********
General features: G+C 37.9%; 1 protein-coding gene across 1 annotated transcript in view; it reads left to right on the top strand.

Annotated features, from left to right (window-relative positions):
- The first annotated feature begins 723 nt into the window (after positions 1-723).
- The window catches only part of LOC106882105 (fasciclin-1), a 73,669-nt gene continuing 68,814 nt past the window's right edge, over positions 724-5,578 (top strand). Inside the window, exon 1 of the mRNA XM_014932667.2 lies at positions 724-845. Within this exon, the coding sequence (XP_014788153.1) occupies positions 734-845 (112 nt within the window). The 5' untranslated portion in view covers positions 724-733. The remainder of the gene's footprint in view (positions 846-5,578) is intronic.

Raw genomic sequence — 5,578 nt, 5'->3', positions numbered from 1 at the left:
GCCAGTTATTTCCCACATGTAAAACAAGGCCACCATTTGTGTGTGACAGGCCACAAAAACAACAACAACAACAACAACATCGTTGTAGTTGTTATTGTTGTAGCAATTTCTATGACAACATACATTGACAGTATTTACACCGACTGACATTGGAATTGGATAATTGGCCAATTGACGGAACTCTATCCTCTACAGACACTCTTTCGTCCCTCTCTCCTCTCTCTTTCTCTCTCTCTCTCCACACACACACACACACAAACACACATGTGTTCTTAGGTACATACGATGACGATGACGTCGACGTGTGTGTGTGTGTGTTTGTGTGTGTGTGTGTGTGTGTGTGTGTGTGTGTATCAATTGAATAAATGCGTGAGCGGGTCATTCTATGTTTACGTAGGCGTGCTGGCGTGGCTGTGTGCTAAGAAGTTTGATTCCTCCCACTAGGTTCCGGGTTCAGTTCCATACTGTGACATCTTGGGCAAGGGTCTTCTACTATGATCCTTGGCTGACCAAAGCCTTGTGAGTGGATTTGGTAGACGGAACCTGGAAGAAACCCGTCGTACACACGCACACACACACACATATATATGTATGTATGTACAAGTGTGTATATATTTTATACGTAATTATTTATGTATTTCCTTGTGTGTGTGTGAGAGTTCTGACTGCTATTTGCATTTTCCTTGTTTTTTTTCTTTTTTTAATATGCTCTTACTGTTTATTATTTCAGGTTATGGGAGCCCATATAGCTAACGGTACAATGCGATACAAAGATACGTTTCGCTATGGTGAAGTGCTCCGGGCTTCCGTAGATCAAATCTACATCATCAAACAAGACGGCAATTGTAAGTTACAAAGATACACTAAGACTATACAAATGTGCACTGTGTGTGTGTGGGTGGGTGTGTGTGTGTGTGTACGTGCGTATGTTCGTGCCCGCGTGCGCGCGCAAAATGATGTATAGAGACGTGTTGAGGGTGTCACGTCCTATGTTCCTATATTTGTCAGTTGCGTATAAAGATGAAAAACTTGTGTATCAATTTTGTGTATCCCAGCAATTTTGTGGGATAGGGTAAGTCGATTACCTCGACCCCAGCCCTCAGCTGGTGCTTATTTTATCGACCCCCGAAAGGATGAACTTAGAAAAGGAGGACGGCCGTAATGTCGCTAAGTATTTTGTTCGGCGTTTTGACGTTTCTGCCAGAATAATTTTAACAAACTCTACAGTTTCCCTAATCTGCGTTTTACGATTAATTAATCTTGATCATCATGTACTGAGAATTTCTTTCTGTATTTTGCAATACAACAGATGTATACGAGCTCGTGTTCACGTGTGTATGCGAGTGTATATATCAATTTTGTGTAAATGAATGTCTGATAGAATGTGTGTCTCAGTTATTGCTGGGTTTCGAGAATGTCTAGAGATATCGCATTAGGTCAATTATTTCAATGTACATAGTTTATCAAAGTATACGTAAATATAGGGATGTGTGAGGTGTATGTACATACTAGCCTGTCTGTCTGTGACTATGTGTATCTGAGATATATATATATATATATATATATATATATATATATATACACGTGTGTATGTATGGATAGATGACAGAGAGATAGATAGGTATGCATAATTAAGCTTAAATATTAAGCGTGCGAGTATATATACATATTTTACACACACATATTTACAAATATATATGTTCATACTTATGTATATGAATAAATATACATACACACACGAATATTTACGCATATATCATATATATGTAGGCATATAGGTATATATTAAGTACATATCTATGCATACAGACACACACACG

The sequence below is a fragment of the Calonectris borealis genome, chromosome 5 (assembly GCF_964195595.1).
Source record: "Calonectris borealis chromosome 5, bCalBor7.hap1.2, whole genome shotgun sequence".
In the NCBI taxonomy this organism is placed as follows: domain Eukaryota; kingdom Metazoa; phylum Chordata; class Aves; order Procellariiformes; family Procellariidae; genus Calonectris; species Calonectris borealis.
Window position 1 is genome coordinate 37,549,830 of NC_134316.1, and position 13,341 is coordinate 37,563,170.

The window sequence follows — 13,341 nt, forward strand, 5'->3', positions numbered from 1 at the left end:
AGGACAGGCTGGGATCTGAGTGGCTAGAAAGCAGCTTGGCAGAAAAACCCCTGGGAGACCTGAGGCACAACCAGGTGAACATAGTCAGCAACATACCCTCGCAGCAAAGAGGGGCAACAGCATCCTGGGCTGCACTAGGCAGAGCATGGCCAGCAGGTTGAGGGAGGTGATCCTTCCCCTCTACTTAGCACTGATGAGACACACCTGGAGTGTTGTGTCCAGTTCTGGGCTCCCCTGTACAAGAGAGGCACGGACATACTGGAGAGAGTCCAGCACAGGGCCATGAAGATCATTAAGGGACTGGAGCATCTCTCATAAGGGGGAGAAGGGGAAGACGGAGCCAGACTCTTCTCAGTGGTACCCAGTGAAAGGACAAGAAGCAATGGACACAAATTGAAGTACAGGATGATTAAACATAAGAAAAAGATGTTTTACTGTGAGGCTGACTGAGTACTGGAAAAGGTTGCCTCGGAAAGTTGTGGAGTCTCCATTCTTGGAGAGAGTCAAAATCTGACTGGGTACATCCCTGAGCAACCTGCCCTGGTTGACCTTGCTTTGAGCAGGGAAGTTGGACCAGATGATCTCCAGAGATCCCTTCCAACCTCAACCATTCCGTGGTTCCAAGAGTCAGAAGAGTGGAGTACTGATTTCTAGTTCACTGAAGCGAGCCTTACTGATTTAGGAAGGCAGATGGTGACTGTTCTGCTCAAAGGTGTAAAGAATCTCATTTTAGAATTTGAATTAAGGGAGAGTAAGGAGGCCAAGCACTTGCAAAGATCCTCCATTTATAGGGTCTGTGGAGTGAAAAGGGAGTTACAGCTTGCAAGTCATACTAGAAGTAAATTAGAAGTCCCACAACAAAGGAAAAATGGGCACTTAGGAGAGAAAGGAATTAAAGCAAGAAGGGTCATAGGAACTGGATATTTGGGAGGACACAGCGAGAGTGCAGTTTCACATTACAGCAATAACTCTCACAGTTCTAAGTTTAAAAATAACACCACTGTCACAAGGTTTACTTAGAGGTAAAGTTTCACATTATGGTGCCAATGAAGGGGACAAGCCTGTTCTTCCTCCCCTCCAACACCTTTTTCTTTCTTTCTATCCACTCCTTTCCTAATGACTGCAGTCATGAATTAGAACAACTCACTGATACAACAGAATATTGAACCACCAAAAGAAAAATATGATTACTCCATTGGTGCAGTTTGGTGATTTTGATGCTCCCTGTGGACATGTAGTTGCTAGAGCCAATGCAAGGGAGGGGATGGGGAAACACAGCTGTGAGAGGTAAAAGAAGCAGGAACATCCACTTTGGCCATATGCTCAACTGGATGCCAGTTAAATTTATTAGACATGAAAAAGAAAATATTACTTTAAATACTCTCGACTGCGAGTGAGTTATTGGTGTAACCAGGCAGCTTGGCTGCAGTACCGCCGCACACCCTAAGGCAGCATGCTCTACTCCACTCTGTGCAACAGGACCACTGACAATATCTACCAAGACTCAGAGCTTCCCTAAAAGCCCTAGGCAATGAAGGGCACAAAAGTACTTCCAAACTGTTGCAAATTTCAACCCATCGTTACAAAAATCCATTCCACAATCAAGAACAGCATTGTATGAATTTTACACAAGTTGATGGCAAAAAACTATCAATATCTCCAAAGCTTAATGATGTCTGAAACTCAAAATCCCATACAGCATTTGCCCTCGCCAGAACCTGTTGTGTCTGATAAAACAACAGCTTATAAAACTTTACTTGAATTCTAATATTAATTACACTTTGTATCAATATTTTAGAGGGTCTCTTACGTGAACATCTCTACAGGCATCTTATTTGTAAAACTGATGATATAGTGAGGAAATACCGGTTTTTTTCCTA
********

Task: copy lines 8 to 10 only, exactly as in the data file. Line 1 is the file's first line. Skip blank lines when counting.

Source record: "Calonectris borealis chromosome 5, bCalBor7.hap1.2, whole genome shotgun sequence".
In the NCBI taxonomy this organism is placed as follows: domain Eukaryota; kingdom Metazoa; phylum Chordata; class Aves; order Procellariiformes; family Procellariidae; genus Calonectris; species Calonectris borealis.
Window position 1 is genome coordinate 37,549,830 of NC_134316.1, and position 13,341 is coordinate 37,563,170.